Burglary in Maclean. [Newspaper Article] — The Clarence River Advocate — 14 January 1898
Burglary in Maclean, On Tuosday night Mr. A. Mclntyro's tailor's shop was Ltirglanmsly entered, by someono who forced open a back window and thereby gained accoss to tho shop. A piece of tweod cloth, two .shirts, half a dozen nocktios and a straw hat were removed. Tho valnn of tho stolen coods was about 30s. A quantity of other goods wero dis turbed, a drawor in a desk opened, and candle grease wns scattered about tho shop, showing thattho culprit usod a lighted candle in his in vestigations. Tho matter has been placed in tho hands of tha police, who aro endeavoring to discover tho guilty party.
Mr. John McFarlane. [Newspaper Article] — The Clarence River Advocate — 14 January 1898
Mr, John McFarlane. Tin: Member for tho Clarence lias been officially in formed us follow.s : — Tho Ministor for Works statos that whatever funds aro available after completion of tho more urgont works on the Ulmarra-Corinda road will bo oxpondod in repairing tho road from Grafton-Moonoo road to tho Ulmarra-Corinda road, Ilifcchons, forming and tho oastorn side of tho Coldstroam. In reply to application for tho dedication of roservo 14914 for public school purposes at Lowor Southgato, tho Ministor for Public In struction statos that it is tho practice of tho Lands Department to refuso to dedicate more than 2 acres for school sites. An addition to tho present sito at Lower Southgate has boon applied for by this Department and if this be granted the school grounds, it is considered, be large onough, namely : — Original dedication lac. lrd. 24p. ; Applied for, 2rd, 32p. ; total area of sire,S 2ac Or. 16p ; More-over, the remaining portion of reserve 14914 will be still reserved for a s...
An Indian Wedding. [Newspaper Article] — The Clarence River Advocate — 14 January 1898
An Indian Wedding. A large party assembled at tho Roman Catholic Church, Palmor's Island, on Tuosday afternoon to witnoss tho marriago of Clara Mahugool and Mr. Charles Phillips, tho well-known Indian doalor, Thu brido's dress was of yellow silkot (yellow is tho festive colour of tho Indians) trimmod. with white lfico and jowollod gimp, which sot oil' hor dark boauty to advantage. ono woro a wmto tuiuo vou and wroatns oi ornngo blossoms, snd was accompanied by two bridesmaids — Miss Samuols, in a dross of palo bluo zophyr trimmod with white laco and pale bluo ribbon, and Miss Lizzio Samuols in white fihowor of hail muslin. Mr. M. Landrigau actod as bost man. As tho happy couplo left tho Church after tho ceromony rice and rose loaves woro showorod on them with right good will by thoir i'rionds. A start was thon mado for tho rcsidonco tho bridegroom's mother, whero a sumptuous feast had boon preparod, to which nearly all tho neighbouring peoplo had boon invited. After full justico had...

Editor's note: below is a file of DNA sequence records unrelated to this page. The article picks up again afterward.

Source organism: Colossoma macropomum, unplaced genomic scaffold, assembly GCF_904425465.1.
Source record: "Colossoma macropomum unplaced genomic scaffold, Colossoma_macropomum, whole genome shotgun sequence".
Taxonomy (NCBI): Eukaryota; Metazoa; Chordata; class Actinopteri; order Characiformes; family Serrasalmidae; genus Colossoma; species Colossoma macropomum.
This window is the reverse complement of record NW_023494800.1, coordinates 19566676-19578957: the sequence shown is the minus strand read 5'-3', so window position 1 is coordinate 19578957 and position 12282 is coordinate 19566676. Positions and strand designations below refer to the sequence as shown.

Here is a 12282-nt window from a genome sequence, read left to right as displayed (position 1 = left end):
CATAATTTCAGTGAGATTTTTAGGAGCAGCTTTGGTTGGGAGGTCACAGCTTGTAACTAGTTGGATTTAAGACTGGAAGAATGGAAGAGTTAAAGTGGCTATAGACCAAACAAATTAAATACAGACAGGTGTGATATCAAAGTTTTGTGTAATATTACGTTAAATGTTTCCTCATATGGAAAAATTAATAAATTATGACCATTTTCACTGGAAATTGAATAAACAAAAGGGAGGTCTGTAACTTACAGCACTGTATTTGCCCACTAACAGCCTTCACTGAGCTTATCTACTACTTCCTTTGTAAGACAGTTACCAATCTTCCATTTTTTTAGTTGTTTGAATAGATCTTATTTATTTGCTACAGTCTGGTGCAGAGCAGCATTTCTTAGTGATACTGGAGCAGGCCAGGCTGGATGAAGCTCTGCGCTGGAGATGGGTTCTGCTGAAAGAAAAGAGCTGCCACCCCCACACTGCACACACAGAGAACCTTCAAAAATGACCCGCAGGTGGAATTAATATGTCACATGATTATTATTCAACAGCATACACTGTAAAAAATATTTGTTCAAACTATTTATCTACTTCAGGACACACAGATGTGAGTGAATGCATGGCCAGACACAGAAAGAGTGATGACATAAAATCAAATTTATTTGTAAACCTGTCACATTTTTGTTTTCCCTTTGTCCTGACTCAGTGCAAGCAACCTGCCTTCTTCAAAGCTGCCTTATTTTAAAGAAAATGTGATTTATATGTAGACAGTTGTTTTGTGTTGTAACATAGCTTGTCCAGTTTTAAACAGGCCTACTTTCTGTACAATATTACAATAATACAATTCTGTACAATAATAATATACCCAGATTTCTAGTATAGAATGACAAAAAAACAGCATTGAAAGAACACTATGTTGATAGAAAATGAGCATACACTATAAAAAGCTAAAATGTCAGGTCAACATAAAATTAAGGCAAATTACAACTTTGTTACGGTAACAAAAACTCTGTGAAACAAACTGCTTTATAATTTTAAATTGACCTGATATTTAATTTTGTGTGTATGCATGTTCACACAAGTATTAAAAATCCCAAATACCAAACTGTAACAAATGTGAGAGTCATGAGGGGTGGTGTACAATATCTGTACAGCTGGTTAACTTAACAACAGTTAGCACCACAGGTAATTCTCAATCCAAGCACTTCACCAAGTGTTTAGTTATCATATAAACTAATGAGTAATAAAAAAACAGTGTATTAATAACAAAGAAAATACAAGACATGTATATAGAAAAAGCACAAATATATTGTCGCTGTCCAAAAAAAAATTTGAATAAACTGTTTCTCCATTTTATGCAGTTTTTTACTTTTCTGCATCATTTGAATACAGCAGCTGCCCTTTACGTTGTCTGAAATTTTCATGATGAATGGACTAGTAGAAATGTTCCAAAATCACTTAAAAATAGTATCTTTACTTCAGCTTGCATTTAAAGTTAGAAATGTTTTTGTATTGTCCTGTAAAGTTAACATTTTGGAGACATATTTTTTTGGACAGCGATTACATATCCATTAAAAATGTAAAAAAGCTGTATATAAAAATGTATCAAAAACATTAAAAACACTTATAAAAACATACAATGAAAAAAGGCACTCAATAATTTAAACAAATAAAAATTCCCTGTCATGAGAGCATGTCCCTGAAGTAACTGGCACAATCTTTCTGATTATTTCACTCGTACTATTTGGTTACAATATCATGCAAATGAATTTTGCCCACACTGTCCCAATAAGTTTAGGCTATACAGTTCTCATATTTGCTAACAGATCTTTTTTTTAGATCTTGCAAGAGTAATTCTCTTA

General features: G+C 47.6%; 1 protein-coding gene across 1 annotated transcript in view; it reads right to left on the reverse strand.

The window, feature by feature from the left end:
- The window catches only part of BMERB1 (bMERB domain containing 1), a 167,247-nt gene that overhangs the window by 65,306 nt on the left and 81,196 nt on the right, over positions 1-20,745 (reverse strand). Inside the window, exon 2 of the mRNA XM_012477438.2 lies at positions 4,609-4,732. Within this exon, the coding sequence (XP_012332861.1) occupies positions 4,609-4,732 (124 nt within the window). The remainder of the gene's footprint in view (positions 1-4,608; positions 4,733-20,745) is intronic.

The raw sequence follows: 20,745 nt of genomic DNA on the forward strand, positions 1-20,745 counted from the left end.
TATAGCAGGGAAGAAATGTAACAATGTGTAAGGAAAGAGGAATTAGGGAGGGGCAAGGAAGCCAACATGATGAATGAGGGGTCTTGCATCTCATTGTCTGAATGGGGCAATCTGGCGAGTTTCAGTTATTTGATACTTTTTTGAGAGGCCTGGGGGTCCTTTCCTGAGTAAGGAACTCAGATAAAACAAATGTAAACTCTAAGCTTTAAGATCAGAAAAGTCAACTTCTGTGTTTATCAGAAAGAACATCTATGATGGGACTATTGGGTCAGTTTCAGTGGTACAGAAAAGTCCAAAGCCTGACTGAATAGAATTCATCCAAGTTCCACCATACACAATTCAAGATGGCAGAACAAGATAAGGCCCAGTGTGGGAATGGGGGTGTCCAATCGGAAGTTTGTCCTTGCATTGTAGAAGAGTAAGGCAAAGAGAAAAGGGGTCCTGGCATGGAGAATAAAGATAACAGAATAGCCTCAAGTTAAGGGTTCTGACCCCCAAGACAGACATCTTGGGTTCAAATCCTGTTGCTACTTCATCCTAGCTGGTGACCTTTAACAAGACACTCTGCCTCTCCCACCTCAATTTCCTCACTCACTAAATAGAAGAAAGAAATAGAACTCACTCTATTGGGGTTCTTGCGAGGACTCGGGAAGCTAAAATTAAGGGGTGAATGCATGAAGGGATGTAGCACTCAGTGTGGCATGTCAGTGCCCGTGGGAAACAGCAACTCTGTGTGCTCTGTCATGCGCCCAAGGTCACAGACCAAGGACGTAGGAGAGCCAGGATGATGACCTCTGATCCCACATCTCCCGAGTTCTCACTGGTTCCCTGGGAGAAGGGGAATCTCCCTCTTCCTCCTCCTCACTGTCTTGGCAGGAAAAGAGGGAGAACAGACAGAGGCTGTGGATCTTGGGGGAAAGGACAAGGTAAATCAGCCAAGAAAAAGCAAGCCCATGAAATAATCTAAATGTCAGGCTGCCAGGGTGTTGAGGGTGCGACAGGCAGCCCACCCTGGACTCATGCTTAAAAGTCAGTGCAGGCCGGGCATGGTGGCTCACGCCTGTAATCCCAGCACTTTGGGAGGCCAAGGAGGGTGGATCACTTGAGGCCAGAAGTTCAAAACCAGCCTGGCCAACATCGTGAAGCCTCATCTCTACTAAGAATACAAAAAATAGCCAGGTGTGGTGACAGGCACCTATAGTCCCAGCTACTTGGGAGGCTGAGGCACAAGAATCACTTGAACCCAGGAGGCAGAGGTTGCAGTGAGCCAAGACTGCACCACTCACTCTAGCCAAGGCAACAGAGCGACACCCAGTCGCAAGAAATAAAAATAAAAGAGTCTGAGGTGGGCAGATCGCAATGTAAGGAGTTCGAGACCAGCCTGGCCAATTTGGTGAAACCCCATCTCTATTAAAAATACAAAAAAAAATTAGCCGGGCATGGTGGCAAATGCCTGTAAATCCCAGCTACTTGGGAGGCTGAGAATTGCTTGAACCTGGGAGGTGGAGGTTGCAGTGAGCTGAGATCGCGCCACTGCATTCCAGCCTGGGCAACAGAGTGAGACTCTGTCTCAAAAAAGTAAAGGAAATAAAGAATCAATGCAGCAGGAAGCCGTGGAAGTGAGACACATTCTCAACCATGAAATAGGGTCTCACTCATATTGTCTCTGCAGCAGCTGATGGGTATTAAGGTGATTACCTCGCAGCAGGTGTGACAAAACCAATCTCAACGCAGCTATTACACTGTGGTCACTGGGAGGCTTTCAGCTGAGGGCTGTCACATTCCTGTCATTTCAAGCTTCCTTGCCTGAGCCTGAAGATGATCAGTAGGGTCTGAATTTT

GENERAL INFORMATION. [Newspaper Article] — The Clarence River Advocate — 14 January 1898
GENERAL INFORMATION. A bag of hot sand relieves neuralgia. An expert declares that eating' beef regularly is bad for the temper. As a rule a man's hair turns grey five years sooner than a woman's. The first envelope ever made is in the possession of the British Museum. It is estimated that one crow will destroy 700,000 insects every year. Over six hundred thousands pounds of tea are consumed in England daily. A certain scientist says that the ab sence of wisdom teeth is common among the criminal class. The oldest national flag in the world is that of Denmark, which has been in use since the year 12 19. It is a remarkable fact that the deepest parts of the sea are in all cases very near the land. Camels are perhaps the only animals that cannot swim. Immediately after they enter the water they turn on their backs and are drowned. Nearly every man, woman and child in Egypt is a smoker of cigarettes, and a pipe is hardly ever seen in the mouth of a native. Sea shells murmur because the ...
HOW BEETLES BREED FROM OLD TREES. [Newspaper Article] — The Clarence River Advocate — 14 January 1898
HOW BEETLES BREED FROM OLD TREES. A number of correspondents have asked for information as to where borers and other longicorn beetles come from in places that have appar ently been cleared of all insect life. The Entomologist, Mr. Froggatt, says : — -'Towards the end of last year,' I cut^down a large Queensland chest nut tree in my garden. The trunk and branches were thrown: into the yard where they remained until quite recently. Upon examining them *F found that the dead limbs were riddled with borers, and upon splitting several branches down the centre, I found them swarming with the pupa; and fully developed elephant beetles. There -were some thousands of these insects, and in the natural course they would have emerged in the spring. This is an instance of how dangerous it is to leave dead or dying trees in an orchard ? or garden. Many beetles seem to: have. a wonderful instinct that leads them to a tree as soon as decay sets in, and this is specially noticeable where the bark i...